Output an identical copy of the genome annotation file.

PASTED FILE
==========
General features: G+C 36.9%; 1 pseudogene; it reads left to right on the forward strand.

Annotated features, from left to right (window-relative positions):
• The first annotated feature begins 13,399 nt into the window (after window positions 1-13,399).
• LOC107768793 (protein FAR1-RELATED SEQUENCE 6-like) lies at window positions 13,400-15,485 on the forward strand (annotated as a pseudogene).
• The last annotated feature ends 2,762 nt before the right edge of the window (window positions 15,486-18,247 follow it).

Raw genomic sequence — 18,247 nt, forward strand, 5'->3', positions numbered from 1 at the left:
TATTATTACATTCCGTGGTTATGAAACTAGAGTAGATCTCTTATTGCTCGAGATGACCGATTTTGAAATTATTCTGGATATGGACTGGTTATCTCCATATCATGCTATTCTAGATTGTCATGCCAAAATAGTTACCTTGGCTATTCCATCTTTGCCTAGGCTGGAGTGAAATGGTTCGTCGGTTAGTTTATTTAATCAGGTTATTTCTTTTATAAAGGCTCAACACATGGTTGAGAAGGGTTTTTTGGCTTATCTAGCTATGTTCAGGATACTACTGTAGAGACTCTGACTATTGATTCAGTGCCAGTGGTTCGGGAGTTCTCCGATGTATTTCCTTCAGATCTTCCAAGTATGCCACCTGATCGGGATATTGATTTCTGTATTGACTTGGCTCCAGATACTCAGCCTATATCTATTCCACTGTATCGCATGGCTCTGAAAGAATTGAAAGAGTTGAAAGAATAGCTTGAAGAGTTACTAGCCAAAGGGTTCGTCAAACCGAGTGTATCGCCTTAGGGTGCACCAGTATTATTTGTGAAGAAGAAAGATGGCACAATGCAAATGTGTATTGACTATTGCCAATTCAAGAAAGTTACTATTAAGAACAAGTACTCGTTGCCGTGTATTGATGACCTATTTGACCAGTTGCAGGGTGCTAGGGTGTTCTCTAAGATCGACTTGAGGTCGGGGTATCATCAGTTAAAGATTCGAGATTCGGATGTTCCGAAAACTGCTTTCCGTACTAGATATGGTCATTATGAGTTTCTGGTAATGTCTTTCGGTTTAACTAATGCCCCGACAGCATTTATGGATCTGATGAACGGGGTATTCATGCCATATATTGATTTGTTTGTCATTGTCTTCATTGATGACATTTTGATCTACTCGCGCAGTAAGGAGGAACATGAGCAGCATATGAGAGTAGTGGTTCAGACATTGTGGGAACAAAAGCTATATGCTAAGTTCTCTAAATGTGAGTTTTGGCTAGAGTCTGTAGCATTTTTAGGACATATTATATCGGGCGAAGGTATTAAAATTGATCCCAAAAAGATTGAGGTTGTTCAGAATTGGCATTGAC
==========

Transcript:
General features: G+C 36.9%; 1 pseudogene; it reads left to right on the forward strand.

Annotated features, from left to right (window-relative positions):
• The first annotated feature begins 13,399 nt into the window (after window positions 1-13,399).
• LOC107768793 (protein FAR1-RELATED SEQUENCE 6-like) lies at window positions 13,400-15,485 on the forward strand (annotated as a pseudogene).
• The last annotated feature ends 2,762 nt before the right edge of the window (window positions 15,486-18,247 follow it).

Raw genomic sequence — 18,247 nt, forward strand, 5'->3', positions numbered from 1 at the left:
TATTATTACATTCCGTGGTTATGAAACTAGAGTAGATCTCTTATTGCTCGAGATGACCGATTTTGAAATTATTCTGGATATGGACTGGTTATCTCCATATCATGCTATTCTAGATTGTCATGCCAAAATAGTTACCTTGGCTATTCCATCTTTGCCTAGGCTGGAGTGAAATGGTTCGTCGGTTAGTTTATTTAATCAGGTTATTTCTTTTATAAAGGCTCAACACATGGTTGAGAAGGGTTTTTTGGCTTATCTAGCTATGTTCAGGATACTACTGTAGAGACTCTGACTATTGATTCAGTGCCAGTGGTTCGGGAGTTCTCCGATGTATTTCCTTCAGATCTTCCAAGTATGCCACCTGATCGGGATATTGATTTCTGTATTGACTTGGCTCCAGATACTCAGCCTATATCTATTCCACTGTATCGCATGGCTCTGAAAGAATTGAAAGAGTTGAAAGAATAGCTTGAAGAGTTACTAGCCAAAGGGTTCGTCAAACCGAGTGTATCGCCTTAGGGTGCACCAGTATTATTTGTGAAGAAGAAAGATGGCACAATGCAAATGTGTATTGACTATTGCCAATTCAAGAAAGTTACTATTAAGAACAAGTACTCGTTGCCGTGTATTGATGACCTATTTGACCAGTTGCAGGGTGCTAGGGTGTTCTCTAAGATCGACTTGAGGTCGGGGTATCATCAGTTAAAGATTCGAGATTCGGATGTTCCGAAAACTGCTTTCCGTACTAGATATGGTCATTATGAGTTTCTGGTAATGTCTTTCGGTTTAACTAATGCCCCGACAGCATTTATGGATCTGATGAACGGGGTATTCATGCCATATATTGATTTGTTTGTCATTGTCTTCATTGATGACATTTTGATCTACTCGCGCAGTAAGGAGGAACATGAGCAGCATATGAGAGTAGTGGTTCAGACATTGTGGGAACAAAAGCTATATGCTAAGTTCTCTAAATGTGAGTTTTGGCTAGAGTCTGTAGCATTTTTAGGACATATTATATCGGGCGAAGGTATTAAAATTGATCCCAAAAAGATTGAGGTTGTTCAGAATTGGCATTGAC